void periods bridge gap

Property investment on the rise as more bridging loans secured

Bridging loan lending has increased sharply in 2022, with property investment still the main reason for securing this type of funding.

Between the first quarter and second quarter of this year, the value of bridging loan lending increased by 13.8%, according to new data released by mortgage broker Henry Dannell. This brings the total loan amount up to £178.4m, up from £156.8m.

Furthermore, when comparing Q2 2022’s figures to the first quarter of 2021, when £144.5m was taken out, there has been a surge of 21.8%. Although these numbers are marginally behind pre-pandemic figures, when Q4 2019’s total lending amount was £180.9m, they show a strong appetite for property investment.

One of the reasons behind the popularity of bridging loans for property investment at the moment is the current average completion time in the UK, which is around 57 days. This has risen by four days since Q1, and by 10 days compared with this time last year.

Interest rates are another factor, according to the report from Henry Dannell. Deposits on property investment purchases are slightly lower than usual, with the current average loan-to-value currently 56.1% for bridging loans – up by 1.6% since Q1, and by 1.2% since last year.

Popular way to secure property investment

Almost a quarter (24%) of those who took out bridging loans in the second quarter of this year, according to Henry Dannell’s data, did so to fund a property investment.

Broken chains were another key reason, accounting for 21% of all applications. A further 13% took out bridging loans for properties that needed significant renovation.

Geoff Garrett, director of Henry Dannell, said: “An increase in bridging loans does not signify that people are struggling financially. Such loans are taken in order to fund major purchases or investments but can only be granted to people who can prove they have larger, longer-term loans coming their way, such as a mortgage.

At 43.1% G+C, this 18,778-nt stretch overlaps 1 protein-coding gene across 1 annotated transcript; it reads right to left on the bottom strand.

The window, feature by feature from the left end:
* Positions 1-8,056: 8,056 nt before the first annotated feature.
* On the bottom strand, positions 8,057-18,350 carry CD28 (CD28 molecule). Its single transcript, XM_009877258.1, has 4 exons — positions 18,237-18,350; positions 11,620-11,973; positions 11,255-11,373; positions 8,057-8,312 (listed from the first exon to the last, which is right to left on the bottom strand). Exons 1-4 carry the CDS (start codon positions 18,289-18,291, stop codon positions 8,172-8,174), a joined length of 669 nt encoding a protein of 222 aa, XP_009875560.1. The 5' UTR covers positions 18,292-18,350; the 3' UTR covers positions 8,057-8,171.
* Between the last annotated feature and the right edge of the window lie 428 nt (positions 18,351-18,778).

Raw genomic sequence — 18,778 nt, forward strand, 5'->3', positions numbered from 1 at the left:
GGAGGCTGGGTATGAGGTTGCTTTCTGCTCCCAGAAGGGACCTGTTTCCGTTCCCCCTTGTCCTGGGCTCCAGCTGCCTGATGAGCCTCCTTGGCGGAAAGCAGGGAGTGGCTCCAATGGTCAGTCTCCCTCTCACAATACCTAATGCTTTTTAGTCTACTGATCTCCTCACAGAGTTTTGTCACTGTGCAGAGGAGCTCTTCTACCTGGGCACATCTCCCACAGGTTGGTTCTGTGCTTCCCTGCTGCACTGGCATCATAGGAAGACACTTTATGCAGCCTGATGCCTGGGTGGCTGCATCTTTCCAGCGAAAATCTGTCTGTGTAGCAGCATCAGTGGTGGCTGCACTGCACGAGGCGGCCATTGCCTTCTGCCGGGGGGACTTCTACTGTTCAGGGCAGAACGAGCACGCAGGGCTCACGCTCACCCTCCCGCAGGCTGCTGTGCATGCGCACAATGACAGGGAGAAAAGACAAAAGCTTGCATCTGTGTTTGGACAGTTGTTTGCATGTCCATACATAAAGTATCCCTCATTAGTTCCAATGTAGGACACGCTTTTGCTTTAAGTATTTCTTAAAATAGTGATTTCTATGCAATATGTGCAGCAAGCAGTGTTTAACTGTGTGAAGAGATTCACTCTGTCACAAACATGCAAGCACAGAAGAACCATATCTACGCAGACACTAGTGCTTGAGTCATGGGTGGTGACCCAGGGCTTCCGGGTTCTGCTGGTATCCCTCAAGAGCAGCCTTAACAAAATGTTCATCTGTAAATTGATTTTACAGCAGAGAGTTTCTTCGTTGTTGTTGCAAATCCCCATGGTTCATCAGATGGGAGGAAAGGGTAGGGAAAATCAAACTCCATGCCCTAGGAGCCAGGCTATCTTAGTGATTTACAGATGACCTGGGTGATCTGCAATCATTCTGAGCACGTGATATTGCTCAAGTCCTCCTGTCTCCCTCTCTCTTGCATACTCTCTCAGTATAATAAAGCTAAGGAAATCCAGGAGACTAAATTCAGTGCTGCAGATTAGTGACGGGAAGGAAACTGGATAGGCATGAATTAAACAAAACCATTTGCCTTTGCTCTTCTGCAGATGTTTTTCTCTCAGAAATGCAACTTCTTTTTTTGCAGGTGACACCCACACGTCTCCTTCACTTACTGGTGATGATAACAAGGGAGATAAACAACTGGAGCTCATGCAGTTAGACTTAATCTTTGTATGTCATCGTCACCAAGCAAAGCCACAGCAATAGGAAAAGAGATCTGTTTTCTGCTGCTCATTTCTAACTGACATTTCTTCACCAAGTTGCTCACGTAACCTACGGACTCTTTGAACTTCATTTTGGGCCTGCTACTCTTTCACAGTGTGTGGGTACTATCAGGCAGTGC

“Instead, an increase in bridging loan totals indicates that the systems in place are struggling to keep up with demand and can’t match the desired pace of buyers and sellers. The housing market, for example, is moving more slowly than it did a year ago, even two and three years ago.

“At the same time, buyer demand is extraordinarily high and activity is through the roof. This causes delays in the conveyancing and buying process which, in turn, increases the need for bridging loans.

“However, with the cost of living and interest rates rising so rapidly, one has to expect to see a slight drop off in buyer demand and, therefore, a decline in bridge financing over the next year or so.”

Bridging loans: key information

A bridging loan is traditionally a type of borrowing that can be secured to bridge the gap when buying a property. When it comes to property investment, this could be needed if the seller wants to make a new investment before an old one is sold, for example.

It can be an effective way of freeing up an investor to seize an opportunity when an ideal property prospect arises, without having to wait to secure a mortgage on it if the funds aren’t ready.

It can also help when there is a broken chain, such as your sale falling through while you are progressing with your next purchase. A short-term loan such as a bridging loan can be the best option to ensure you secure the next property investment.

A bridging loan can also be used to help with the cost of renovating a property. It can be difficult to get a traditional mortgage if a property is uninhabitable when it is purchased, so a bridging loan can help to pay for the renovation until you are able to take out a mainstream buy-to-let mortgage.

As a downside, this type of finance can be more expensive than a normal mortgage because of its short-term nature, as well as set-up fees, so it is important to seek advice on the best type of loan for your circumstances.

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